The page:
Each year during fire prevention month, public service messages remind us to change the batteries in our smoke detectors and test our smoke alarms. But how many of us think about how to prevent kitchen fires?
More fires start in the kitchen than in any other part of the home. Here are some other little known facts about kitchen fires:
- The leading cause of home fires is cooking.
- One in 8 households will have a cooking fire each year.
- Ranges and cooktops cause the most fires (more than grills, barbecues, rotisseries or ovens).
- Ranges and ovens are responsible for the majority of cooking burns seen at emergency rooms.
So how can you prevent kitchen fires?
- Stay in the kitchen when frying, grilling or broiling. Turn off stove or broiler whenever you leave the kitchen.
- If you're simmering, baking, roasting or boiling food, set a timer to remind you to check it regularly. Don't leave the house and take the chance that you might forget about the food cooking in the kitchen.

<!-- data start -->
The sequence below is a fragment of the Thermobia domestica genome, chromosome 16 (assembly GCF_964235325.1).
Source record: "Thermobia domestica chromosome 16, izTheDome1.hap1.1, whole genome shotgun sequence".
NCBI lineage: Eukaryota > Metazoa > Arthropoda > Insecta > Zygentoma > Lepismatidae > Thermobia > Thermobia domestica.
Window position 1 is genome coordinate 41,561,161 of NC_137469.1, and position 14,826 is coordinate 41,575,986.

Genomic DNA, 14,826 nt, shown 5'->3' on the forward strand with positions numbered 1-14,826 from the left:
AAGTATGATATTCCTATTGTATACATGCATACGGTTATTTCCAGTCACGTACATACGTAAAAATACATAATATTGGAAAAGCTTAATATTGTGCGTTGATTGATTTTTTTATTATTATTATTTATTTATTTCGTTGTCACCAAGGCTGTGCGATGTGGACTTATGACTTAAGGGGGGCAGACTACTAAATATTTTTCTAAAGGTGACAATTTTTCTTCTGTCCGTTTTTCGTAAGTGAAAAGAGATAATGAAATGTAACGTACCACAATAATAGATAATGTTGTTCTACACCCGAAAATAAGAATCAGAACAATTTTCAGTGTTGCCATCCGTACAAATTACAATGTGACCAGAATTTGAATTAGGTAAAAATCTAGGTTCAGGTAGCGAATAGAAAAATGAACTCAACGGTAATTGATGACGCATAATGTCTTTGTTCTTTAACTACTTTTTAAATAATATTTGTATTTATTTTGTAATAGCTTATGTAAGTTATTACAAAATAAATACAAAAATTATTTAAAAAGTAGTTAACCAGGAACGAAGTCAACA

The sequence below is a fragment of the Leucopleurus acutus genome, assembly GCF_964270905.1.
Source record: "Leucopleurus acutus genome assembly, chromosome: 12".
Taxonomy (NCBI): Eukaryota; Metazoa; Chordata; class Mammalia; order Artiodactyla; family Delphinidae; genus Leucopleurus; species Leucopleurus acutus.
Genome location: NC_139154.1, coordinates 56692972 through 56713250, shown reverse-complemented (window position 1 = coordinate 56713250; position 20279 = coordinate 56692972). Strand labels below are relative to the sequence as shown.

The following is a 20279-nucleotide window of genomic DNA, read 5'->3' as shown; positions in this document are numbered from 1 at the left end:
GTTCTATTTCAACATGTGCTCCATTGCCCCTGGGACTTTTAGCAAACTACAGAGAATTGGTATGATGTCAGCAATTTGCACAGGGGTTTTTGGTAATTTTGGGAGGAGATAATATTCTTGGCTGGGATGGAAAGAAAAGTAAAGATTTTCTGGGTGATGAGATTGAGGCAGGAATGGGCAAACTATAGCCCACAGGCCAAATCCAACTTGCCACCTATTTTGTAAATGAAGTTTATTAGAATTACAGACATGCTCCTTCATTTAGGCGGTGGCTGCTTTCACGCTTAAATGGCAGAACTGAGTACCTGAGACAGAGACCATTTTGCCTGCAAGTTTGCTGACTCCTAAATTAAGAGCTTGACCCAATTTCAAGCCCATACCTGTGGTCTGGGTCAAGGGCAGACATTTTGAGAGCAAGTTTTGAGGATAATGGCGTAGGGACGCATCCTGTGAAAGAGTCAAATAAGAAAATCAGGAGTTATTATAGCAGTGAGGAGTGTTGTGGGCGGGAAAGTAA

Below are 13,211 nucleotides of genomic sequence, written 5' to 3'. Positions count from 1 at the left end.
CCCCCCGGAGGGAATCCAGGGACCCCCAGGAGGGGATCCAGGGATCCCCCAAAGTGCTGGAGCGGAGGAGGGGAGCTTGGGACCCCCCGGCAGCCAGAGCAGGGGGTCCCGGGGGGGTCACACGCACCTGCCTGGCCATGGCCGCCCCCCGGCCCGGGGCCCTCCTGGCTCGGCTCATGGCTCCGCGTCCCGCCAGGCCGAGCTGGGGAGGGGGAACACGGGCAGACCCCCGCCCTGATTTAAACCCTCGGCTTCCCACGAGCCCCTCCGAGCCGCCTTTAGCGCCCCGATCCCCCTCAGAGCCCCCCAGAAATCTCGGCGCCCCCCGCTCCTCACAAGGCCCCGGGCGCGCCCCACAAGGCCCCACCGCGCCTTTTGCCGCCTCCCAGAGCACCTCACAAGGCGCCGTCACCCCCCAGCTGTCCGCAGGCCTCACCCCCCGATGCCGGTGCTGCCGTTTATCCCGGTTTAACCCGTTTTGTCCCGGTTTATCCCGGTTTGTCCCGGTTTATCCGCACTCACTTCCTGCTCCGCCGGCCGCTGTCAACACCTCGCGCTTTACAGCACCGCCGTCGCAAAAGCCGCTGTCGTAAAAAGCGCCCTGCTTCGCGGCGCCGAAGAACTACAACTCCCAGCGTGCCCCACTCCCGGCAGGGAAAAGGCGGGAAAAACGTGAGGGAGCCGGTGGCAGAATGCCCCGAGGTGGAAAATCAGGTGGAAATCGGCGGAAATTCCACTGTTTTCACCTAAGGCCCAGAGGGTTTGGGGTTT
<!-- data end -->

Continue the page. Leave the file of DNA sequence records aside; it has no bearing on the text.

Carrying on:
- Keep things that can catch fire, such as potholders, towels and food packages, away from heat. Also be sure to roll up your sleeves and tuck in your shirt.
- Keep little ones safe. Enforce a kid-free zone of 3 feet around areas where hot food is prepared or served. Turn pot handles away from the stove edge, and when possible use the back burners. Keep hot foods and liquids away from the edge of the table or counter. Never lift or carry a child while holding hot food or liquid.
Everyone in your home who cooks needs to know what to do in case of a kitchen fire:
- When in doubt, get everyone out! Close the door behind you. Call 911.
- If a small grease fire starts and is confined to a pan on the stove, put on an oven mitt and smother the fire by sliding a lid over the pan. Turn off the burner. Don't move the pan and keep the lid on until the pan is cool.
- In case of an oven or microwave fire, turn off the appliance and keep the door closed. Unplug the microwave if you can reach the outlet. Do not use the equipment again until it is certified safe.
- If your clothes catch on fire, stop, drop to the ground, cover your face with your hands, and roll over and over — or back and forth — to put out the fire.
- If you get a small burn, immediately put it under cool water for 3 to 5 minutes. If the burned area is bigger than a fist — or if you have any questions — seek medical attention right away.
Have you had a kitchen fire? Let's hear from you so we can learn what you're doing differently.
Oct. 30, 2013